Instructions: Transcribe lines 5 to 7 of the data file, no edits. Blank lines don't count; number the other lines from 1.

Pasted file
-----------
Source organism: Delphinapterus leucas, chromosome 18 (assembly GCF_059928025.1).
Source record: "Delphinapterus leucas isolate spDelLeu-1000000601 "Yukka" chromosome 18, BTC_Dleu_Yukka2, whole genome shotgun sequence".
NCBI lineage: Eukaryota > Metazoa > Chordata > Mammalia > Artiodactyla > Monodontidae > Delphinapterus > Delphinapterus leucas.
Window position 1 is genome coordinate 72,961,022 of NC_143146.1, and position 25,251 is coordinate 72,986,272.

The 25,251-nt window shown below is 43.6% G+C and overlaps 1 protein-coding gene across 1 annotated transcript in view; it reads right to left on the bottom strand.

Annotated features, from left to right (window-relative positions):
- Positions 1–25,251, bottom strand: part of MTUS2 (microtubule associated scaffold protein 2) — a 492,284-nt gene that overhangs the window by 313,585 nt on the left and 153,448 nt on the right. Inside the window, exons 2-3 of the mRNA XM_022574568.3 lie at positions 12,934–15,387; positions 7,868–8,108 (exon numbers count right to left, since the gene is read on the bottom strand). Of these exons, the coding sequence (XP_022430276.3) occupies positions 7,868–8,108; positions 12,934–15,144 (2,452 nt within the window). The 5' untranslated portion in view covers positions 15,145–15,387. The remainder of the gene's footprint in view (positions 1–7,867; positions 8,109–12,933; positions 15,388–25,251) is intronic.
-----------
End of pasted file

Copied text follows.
The 25,251-nt window shown below is 43.6% G+C and overlaps 1 protein-coding gene across 1 annotated transcript in view; it reads right to left on the bottom strand.

Annotated features, from left to right (window-relative positions):
- Positions 1–25,251, bottom strand: part of MTUS2 (microtubule associated scaffold protein 2) — a 492,284-nt gene that overhangs the window by 313,585 nt on the left and 153,448 nt on the right. Inside the window, exons 2-3 of the mRNA XM_022574568.3 lie at positions 12,934–15,387; positions 7,868–8,108 (exon numbers count right to left, since the gene is read on the bottom strand). Of these exons, the coding sequence (XP_022430276.3) occupies positions 7,868–8,108; positions 12,934–15,144 (2,452 nt within the window). The 5' untranslated portion in view covers positions 15,145–15,387. The remainder of the gene's footprint in view (positions 1–7,867; positions 8,109–12,933; positions 15,388–25,251) is intronic.